Researchers now say that women over their 90s are more likely to suffer from dementia than their male counterparts.
The team led by researchers from University of California, Irvin, studied 911 people enrolled in the 90+ Study.
They found that 45 percent of the women had dementia, compared to 28 percent of the men.
"Our findings show that more will need to be done to provide adequate resources to care for the increasing number of very old people with dementia," said Maria Corrada, a UC Irvine epidemiologist and study corresponding author.
The study also found that likelihood of having dementia doubled every five years in women after reaching 90, but not in men. Moreover, women with a higher education appeared to be as much as 45 percent less likely to have dementia compared to women with less education.
The incidence of dementia increases from 65 to 85 years in both men and women. The frequency of dementia increases with age from less than 2 percent for the 65-69-year-olds, to 5 percent for the 75-79-year-olds and to more than 20 percent for the 85-89-year-olds.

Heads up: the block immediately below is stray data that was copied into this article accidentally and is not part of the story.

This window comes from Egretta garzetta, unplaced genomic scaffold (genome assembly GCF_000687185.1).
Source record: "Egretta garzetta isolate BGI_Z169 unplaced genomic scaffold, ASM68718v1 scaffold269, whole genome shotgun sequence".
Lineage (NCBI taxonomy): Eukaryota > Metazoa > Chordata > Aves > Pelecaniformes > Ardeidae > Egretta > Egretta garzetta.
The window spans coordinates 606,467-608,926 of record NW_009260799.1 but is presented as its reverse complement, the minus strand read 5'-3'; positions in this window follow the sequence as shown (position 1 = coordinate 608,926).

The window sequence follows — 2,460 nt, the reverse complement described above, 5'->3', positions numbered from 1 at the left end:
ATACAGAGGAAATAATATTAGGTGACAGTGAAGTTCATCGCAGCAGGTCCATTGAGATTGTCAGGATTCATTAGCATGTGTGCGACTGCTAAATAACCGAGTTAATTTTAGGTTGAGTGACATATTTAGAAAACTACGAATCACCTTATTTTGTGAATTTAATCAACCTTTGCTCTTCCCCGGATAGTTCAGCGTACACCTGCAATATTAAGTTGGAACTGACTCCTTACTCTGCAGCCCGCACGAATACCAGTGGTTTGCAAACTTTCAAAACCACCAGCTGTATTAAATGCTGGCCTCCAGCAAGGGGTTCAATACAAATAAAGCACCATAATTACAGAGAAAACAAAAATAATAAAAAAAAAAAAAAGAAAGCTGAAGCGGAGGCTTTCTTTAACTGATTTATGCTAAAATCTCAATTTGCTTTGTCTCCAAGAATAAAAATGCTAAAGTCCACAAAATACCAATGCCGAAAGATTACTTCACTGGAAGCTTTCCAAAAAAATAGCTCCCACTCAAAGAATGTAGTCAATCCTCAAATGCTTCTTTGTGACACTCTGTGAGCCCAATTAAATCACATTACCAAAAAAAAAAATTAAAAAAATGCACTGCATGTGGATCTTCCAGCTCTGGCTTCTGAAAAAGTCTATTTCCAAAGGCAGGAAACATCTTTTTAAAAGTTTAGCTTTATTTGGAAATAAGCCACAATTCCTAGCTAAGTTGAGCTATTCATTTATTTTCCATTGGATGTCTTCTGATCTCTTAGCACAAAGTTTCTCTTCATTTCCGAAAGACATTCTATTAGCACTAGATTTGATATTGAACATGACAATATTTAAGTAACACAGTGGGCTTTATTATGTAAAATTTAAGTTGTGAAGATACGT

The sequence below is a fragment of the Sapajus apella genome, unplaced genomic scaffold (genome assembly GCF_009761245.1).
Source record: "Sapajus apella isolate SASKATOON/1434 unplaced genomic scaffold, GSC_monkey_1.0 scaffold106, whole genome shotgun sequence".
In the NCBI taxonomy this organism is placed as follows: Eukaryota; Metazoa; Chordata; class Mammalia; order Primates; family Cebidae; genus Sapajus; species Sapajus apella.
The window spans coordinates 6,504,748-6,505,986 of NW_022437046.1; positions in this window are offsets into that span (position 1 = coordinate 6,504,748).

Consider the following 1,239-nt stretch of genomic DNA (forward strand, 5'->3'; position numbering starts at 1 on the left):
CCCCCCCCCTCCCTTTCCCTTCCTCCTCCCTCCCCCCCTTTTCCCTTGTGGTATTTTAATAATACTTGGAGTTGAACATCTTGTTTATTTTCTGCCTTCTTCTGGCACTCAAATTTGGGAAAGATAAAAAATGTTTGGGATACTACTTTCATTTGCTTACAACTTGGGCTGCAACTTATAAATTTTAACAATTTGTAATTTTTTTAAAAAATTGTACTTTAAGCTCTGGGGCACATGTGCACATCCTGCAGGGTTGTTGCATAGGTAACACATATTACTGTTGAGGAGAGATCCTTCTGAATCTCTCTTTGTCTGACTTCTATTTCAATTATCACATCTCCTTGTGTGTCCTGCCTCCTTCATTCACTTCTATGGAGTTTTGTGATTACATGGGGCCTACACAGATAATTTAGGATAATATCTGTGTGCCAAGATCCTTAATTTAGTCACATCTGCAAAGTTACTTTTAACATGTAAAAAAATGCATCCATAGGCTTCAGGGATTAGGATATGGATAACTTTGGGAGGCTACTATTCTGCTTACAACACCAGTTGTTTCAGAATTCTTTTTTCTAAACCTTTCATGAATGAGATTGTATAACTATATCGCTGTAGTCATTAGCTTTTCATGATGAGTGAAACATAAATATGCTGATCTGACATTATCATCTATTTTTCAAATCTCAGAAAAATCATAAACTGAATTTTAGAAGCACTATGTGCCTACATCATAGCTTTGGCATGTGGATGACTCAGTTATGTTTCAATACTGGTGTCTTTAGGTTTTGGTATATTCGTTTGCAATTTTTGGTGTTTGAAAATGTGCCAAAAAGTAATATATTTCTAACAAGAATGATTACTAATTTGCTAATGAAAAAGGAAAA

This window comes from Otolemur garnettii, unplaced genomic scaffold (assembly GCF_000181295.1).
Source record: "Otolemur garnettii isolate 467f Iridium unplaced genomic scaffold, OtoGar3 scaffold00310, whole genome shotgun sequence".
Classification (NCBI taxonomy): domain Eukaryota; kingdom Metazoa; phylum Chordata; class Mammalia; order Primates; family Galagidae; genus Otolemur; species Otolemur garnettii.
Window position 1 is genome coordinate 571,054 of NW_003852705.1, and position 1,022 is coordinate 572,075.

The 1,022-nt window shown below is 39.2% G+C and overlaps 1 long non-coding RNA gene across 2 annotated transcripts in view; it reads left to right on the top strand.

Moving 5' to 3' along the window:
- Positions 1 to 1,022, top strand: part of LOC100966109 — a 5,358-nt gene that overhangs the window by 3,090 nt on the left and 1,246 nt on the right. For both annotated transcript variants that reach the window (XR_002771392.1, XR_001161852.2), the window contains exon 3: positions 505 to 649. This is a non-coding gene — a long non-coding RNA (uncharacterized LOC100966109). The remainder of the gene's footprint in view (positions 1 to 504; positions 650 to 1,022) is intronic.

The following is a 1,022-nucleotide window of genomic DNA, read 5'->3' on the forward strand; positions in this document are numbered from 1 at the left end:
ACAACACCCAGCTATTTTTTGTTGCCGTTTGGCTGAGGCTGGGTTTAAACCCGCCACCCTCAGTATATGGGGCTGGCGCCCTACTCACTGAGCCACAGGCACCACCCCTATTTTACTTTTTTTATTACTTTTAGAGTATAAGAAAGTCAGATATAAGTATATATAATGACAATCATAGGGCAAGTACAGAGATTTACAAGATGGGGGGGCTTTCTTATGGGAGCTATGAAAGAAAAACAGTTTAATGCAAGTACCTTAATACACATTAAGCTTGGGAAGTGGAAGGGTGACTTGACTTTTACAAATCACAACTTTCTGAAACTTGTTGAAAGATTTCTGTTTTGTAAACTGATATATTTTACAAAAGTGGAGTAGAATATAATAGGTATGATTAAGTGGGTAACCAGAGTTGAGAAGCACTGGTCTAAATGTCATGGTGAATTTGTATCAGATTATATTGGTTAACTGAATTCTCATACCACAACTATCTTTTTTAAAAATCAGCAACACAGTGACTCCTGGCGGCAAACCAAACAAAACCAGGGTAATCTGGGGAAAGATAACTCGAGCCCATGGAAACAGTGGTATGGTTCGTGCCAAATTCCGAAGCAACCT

"Our findings provide valuable information toward further inquiries into dementia, such as if oldest-old men can live as long with dementia as oldest-old women do, or whether in this age group women develop dementia at a higher rate than men," Corrada added.
The study appears in the July 2 online issue of Neurology, the medical journal of the American Academy of Neurology.